The storms hit hard. The electricity went out. But the mother refused to leave. Her son kept calling as he watched the rising waters on the news. Houses were toppling into the Xi River as it burst through levees, swallowed farm fields and roared into villages.
It was the worst flood in decades, one of many that have been ravaging swaths of southern and central China since early June, forcing millions to evacuate, damaging more than 28,000 homes and leaving 141 dead or missing, according to official numbers.
The water swirled past her first floor, but Zhang Meifeng, 67, didn’t want to go. She had heard the roil of such waters before. This was the house her husband and son had spent 20 years saving to build. They were migrant workers who endured most of the year far from home, her husband a woodworker in Zhejiang province and her son a sales clerk in Hainan.
“We earn small money, eating bitterness. You make a little and save a little,” she said. Her family’s life achievement stood 3½ stories tall. It had a spiral staircase, wood furniture and a tiered chandelier. They’d spent $10,000 to build it, just finishing last year, and still had debts to pay.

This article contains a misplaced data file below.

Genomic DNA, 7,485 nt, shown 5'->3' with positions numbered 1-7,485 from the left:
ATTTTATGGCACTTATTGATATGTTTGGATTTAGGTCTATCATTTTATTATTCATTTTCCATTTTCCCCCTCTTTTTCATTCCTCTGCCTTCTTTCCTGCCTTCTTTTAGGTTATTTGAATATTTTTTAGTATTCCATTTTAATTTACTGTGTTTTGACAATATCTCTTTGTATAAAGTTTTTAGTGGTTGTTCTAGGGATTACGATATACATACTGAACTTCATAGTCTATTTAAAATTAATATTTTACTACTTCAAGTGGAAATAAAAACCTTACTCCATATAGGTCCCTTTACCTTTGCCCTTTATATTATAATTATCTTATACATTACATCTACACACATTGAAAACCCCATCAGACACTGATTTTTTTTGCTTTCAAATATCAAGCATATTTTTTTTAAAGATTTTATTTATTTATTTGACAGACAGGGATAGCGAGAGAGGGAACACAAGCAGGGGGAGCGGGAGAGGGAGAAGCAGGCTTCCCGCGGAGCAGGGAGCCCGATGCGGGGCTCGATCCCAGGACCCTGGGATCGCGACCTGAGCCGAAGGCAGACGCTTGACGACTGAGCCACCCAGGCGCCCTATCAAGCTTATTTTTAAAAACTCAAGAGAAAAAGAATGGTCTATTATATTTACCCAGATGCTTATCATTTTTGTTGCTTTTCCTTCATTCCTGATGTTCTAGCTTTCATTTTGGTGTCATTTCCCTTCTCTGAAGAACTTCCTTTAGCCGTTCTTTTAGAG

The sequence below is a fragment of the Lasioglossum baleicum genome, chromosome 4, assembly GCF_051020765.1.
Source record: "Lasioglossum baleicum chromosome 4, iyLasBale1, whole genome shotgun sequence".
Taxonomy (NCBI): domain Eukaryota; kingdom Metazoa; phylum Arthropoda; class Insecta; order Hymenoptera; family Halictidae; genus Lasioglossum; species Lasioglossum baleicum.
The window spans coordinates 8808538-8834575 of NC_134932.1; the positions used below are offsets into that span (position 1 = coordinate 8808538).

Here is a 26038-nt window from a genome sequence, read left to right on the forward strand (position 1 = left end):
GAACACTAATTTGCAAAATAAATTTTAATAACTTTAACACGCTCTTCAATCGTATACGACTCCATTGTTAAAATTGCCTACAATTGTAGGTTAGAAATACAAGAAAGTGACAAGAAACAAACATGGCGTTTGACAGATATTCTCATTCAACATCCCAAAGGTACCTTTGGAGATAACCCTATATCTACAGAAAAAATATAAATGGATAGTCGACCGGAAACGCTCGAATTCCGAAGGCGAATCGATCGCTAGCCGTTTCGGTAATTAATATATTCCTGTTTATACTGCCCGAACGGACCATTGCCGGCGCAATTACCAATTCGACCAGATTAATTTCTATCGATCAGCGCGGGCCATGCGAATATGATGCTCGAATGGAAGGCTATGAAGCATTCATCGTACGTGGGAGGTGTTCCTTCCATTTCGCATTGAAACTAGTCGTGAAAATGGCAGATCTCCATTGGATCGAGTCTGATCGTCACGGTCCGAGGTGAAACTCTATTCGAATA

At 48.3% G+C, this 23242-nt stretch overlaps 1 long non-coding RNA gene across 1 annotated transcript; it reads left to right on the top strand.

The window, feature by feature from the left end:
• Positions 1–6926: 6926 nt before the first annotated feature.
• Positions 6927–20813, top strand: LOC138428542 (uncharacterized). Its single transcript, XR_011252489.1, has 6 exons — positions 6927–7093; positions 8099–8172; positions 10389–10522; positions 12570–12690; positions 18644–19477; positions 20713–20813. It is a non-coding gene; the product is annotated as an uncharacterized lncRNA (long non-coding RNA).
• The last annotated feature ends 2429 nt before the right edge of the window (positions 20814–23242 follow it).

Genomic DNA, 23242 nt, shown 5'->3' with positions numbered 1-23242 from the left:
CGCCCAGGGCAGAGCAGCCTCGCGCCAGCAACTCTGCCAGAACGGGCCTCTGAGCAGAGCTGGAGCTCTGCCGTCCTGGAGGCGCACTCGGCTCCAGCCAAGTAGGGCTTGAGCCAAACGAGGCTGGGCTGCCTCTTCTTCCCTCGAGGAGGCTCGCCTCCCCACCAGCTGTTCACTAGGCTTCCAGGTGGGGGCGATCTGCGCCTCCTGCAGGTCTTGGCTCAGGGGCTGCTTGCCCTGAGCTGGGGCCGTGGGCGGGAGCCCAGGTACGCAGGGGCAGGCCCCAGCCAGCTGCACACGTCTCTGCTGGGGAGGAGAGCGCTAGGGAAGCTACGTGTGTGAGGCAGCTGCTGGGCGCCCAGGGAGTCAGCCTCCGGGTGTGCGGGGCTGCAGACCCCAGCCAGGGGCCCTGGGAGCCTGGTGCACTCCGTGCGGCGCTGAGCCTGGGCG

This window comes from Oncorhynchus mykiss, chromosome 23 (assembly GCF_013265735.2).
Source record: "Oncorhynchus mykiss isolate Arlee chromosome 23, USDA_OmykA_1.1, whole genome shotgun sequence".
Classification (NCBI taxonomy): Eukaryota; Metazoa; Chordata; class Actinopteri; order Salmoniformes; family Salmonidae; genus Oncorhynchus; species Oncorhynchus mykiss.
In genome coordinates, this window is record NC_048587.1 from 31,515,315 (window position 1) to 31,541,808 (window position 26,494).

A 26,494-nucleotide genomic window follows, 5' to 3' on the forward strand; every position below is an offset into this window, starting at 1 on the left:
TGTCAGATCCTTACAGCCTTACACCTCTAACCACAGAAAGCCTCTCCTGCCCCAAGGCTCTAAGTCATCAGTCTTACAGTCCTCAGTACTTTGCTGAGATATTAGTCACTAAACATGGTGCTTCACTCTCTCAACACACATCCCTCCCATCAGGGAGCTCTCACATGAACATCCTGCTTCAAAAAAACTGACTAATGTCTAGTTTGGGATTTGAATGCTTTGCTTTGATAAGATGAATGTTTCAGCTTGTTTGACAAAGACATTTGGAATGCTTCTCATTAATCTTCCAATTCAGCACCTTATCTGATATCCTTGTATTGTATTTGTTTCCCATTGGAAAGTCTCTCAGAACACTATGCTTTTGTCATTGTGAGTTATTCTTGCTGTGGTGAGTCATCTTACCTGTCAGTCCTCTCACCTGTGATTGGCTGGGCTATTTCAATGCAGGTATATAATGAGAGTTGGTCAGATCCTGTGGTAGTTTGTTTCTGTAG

“I want to stay and take care of our home,” Zhang told her son who was calling from Hainan before her cellphone battery died. She dragged the TV and other electronics upstairs one by one, crying as she went.
On the third day, her son-in-law came in a boat and made her go. Zhang insisted on returning days later, lugging a bucket of baozi and case of drinking water for her neighbors on a rescue boat with a volunteer team that had arrived from Ningbo. Her son-in-law came along to help move the furniture higher.
The rain had paused, and truckloads of soldiers had been dispatched to shore up dams and dikes before the next round of storms. But here in the flooded villages of Poyang county, where the fields are vast and houses are slowly realized dreams, nongovernmental organizations were the ones rescuing families.
Zhang sat with two volunteers who had day jobs as shopkeepers and tutors back in Zhejiang province. They’d come in a small team on their own time and money, with two inflatable boats.
“Duck!” they cried as the boat passed under electric wires only 2 or 3 feet above the surface. Sunlight glared off the murky water. A small snake squiggled away. The farms had turned into a sea; treetops poked out as clusters of garbage floated around them. In one spot, a house slanted into the water at a 45-degree angle.
A cat yowled somewhere, trapped, as the boat entered Zhang’s village. Zhang pointed the way, her son-in-law glancing at neighbors still standing on their balconies or rowing past on bamboo rafts, running errands between their homes and the town, as if the destruction around them only required a simple adjustment to their daily routines.
When they reached Zhang’s home, she clambered up three floors, then into a tiny attic. She tucked something into her purse. “She left a few thousand renminbi in cash behind,” her son-in-law whispered, referring to Chinese currency. “She couldn’t sleep the last few nights thinking about that.”